Lawyers for the Ombudsman have told the Federal Court a second group of six workers were made to pay back $800 a fortnight when the business was not doing well.

The court heard that was not recorded on the payslips, which is also a breach of workplace laws.

The case has seen long delays, partly because of COVID-19.

The Fair Work Ombudsman is hoping to claim back the money owed to the workers, as well as imposing substantial fines.

A decision in the case is expected next year.

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Grab tells employees it’s ‘in a position to acquire’ after Gojek merger report

SINGAPORE: The CEO of Singapore ride-hailing company Grab told employees in an internal note on Thursday (Dec 3) that the firm is in a position to make acquisitions, following a report it is close to a merger with regional rival Gojek. 

The two firms have made substantial progress in talks to merge Southeast Asia’s two most valuable startups, Bloomberg reported on Wednesday.

Sources familiar with the matter have previously told Reuters that over the last few years, large investors of the two companies have backed a merger of both loss-making firms.

READ: Competition watchdog lifts measures on Grab as private-hire regulatory framework takes effect

“There is speculation again about a Gojek deal,” Anthony Tan told employees in a note on the company’s internal communication platform, seen by Reuters.

“Our business momentum is good, and as with any market consolidation rumours, we are the ones in a position to acquire.”

Tan did not give any specifics about a potential deal with Gojek. Grab declined comment on Tan’s note and the media report. Gojek declined comment.

Grab, Southeast Asia’s biggest start-up, is now valued at more than US$15 billion, Reuters reported in October, according to a source familiar with the matter. 

Gojek’s worth has been estimated at US$10 billion. 

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Google illegally fired two activist employees, federal labor board alleges

Google illegally spied on several workers involved in labor organizing activities and then fired two of them, the National Labor Relations Board said in a complaint it plans to file Wednesday.

Last year, the tech giant said it had fired Laurence Berland and Kathryn Spiers for allegedly violating its data security policies. In fact, their firing was intended to quell workplace activism through intimidation, according to Laurie Burgess, the NLRB lawyer handling the case.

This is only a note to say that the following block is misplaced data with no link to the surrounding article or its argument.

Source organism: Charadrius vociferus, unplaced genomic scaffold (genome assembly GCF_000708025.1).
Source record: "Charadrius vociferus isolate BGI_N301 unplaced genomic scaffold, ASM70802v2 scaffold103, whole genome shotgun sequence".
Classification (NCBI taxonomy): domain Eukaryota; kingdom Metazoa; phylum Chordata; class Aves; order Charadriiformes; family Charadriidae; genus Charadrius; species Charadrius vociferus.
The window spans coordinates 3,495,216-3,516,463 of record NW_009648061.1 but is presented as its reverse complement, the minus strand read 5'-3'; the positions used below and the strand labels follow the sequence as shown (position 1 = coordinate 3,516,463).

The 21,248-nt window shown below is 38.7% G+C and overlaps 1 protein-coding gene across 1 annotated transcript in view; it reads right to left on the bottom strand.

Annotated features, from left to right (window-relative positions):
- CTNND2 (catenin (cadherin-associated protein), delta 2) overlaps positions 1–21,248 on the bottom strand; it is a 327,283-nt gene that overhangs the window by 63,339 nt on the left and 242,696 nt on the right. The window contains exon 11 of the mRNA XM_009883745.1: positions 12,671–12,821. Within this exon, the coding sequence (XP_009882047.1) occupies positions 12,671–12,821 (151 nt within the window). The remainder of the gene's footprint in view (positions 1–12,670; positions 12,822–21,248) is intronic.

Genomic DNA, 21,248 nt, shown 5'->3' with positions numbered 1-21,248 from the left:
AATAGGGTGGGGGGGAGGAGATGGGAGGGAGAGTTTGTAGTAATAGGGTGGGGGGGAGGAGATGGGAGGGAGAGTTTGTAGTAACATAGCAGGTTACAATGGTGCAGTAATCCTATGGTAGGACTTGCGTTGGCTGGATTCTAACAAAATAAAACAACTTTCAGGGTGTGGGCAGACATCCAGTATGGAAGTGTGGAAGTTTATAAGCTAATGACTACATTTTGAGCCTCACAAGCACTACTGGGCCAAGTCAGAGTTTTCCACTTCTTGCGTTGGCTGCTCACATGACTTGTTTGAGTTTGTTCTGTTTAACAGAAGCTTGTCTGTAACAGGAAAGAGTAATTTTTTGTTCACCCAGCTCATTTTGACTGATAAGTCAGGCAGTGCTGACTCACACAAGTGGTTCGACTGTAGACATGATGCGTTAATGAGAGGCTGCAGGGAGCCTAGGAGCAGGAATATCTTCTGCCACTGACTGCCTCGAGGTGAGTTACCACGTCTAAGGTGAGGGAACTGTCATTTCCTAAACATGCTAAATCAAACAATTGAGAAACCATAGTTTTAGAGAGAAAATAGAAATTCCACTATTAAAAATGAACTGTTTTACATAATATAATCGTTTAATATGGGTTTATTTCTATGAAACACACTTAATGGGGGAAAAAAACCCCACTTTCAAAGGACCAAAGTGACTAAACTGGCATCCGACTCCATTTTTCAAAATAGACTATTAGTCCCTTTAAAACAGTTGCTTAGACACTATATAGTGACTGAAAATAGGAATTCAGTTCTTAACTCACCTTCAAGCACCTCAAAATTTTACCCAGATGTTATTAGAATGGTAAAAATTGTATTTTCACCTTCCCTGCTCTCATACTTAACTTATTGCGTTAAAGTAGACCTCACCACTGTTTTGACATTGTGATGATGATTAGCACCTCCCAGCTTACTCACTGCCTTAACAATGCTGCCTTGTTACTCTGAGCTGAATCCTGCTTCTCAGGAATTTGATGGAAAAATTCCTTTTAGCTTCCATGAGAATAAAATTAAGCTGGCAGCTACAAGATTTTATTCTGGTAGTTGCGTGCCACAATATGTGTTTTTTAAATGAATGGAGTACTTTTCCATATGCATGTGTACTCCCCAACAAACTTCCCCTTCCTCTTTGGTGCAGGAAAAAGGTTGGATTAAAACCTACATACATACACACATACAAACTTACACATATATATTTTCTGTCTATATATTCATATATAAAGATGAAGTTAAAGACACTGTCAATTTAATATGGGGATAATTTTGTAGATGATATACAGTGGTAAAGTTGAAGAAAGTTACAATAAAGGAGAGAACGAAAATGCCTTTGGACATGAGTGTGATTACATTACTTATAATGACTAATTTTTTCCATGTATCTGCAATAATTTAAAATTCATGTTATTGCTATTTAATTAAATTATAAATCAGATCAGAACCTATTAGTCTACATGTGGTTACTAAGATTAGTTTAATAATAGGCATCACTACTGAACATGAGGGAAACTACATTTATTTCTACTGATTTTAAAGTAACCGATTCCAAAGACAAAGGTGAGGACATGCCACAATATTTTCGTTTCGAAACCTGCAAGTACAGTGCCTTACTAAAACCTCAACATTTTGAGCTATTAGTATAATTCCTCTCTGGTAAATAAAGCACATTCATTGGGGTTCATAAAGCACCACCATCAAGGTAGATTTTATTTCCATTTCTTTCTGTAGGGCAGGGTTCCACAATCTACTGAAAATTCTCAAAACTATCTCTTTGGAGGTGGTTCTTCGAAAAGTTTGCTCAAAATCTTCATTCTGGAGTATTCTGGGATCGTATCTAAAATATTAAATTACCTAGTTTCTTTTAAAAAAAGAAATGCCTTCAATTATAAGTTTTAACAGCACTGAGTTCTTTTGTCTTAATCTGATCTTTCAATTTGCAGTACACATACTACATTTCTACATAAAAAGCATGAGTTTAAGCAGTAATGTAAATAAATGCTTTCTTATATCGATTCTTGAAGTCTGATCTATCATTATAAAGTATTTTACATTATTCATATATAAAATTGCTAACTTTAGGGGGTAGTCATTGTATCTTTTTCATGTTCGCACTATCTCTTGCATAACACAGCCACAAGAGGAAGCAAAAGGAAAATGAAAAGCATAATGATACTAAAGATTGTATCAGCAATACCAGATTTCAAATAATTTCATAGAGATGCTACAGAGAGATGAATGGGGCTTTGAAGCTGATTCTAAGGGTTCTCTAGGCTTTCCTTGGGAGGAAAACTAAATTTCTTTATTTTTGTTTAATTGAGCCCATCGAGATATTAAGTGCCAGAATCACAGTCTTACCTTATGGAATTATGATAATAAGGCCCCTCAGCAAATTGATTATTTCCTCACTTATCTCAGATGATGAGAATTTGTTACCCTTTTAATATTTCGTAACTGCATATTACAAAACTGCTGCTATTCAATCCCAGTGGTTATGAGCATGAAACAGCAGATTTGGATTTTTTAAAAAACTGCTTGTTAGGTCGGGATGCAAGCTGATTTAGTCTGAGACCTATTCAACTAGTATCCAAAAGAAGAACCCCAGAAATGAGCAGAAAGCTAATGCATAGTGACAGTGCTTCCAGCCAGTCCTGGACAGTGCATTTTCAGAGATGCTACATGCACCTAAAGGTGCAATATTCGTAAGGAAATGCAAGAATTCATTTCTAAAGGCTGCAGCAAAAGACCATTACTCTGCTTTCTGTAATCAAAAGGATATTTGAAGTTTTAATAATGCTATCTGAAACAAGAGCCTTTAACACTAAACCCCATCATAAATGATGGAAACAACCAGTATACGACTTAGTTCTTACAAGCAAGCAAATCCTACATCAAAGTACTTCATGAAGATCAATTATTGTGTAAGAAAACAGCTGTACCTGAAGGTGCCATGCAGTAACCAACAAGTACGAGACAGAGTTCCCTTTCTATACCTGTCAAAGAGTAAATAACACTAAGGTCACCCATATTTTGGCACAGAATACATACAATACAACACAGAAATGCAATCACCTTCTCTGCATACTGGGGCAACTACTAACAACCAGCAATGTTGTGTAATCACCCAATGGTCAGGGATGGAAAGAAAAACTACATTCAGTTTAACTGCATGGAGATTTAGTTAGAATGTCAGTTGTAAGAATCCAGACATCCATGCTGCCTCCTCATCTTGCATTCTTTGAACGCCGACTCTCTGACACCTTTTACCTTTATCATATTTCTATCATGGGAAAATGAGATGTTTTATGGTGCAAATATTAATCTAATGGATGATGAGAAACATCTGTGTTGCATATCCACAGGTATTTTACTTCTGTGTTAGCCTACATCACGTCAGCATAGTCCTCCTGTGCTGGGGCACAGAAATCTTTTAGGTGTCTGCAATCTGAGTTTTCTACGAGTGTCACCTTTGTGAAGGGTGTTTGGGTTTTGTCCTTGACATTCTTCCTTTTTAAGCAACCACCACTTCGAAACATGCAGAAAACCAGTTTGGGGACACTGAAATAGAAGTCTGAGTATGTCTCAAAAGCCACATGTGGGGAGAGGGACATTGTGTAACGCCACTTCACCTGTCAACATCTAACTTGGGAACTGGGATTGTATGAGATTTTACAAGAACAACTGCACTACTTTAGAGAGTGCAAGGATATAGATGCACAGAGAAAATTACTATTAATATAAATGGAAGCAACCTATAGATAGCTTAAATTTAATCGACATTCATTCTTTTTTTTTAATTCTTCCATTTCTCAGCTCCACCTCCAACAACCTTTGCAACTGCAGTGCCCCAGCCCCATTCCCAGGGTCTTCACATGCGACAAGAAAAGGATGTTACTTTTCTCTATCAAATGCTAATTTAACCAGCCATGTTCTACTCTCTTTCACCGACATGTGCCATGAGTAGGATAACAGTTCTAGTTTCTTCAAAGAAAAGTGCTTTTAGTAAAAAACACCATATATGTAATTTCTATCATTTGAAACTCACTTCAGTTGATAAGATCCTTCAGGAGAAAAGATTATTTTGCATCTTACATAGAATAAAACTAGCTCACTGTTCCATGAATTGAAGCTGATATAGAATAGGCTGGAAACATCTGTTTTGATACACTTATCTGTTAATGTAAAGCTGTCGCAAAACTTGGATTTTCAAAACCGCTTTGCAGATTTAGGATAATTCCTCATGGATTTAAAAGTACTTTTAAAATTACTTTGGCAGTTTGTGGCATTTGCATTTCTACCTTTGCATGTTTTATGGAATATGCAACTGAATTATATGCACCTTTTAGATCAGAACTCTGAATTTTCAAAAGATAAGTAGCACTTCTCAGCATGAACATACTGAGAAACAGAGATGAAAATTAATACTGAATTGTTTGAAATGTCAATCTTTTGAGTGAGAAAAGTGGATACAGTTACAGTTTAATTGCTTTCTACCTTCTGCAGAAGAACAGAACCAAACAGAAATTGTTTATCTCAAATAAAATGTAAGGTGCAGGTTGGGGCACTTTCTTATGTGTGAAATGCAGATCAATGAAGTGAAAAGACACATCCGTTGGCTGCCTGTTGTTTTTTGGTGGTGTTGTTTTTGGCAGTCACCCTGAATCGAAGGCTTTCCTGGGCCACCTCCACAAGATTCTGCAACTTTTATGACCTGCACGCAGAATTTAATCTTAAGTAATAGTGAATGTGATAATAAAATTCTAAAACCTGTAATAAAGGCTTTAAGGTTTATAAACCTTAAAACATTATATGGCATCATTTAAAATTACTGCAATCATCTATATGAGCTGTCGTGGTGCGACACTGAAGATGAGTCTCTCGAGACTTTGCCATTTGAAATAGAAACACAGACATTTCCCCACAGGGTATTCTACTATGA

The employees were among several who had criticized Google over workplace issues including its hiring of union-busting firm IRI Consultants and contracts with U.S. Customs and Border Protection.

The board will seek the reinstatement of the two employees along with damages for them. An administrative judge will determine the outcome.

Google responded to the planned complaint by saying it stands by its actions and that it takes “information security very seriously.”

“We’re confident in our decision and legal position,” the company said in a statement. “Actions undertaken by the employees at issue were a serious violation of our policies and an unacceptable breach of a trusted responsibility.”

The news comes as Google grapples with employees who have increasingly spoken out against management, such as its handling of sexual misconduct as well as authorizing work on a censored search engine for China. In 2018, thousands of Google staffers went to the unprecedented length of staging a walkout to protest the use of arbitration in sexual misconduct cases. 

On Wednesday Berland and Spiers took to Twitter to applaud the NLRB for its complaint and to reiterate that they were fired unfairly.

“Just over a year ago, Google fired me, falsely claiming I violated data access policies, even though the documents and calendars in question were accessible by any employee,” Berland tweeted. “My coworkers and friends knew it was bullshit, and that’s what matters most.”

Spiers called for workers to unite to “tackle the power of the tech giants.” 

“It’s the only way to hold them accountable,” Spiers said. 

More must-read tech coverage from Fortune:

  • China’s “Amazon of services” says it welcomes Beijing’s stricter oversight
  • Meet Rumble, the YouTube rival that’s popular with conservatives
  • How a company best known for playing games used A.I. to solve one of biology’s greatest mysteries
  • How water-resistant is the iPhone? Italian watchdog says Apple’s claims are overblown
  • In a major scientific breakthrough, A.I. predicts the exact shape of proteins

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Daimler awards 1,000 euro ‘corona bonus’ to German employees

December 1, 2020

FRANKFURT (Reuters) – German carmaker Daimler on Tuesday said it will pay German employees a 1,000 euros “corona bonus” to help compensate for personal and economic burdens such as having to wear a mask and working from home.

“Due to Corona, 2020 was a particularly challenging year. During this extraordinary time the company could always count on the flexibility and willingness of our workforce,” Daimler’s personnel chief Wilfried Porth said in a statement.

Around 160,000 employees in Germany are eligible for the bonus, the Stuttgart-based carmaker, which also owns the Mercedes-Benz brand, said.

(Reporting by Edward Taylor, editing by Louise Heavens)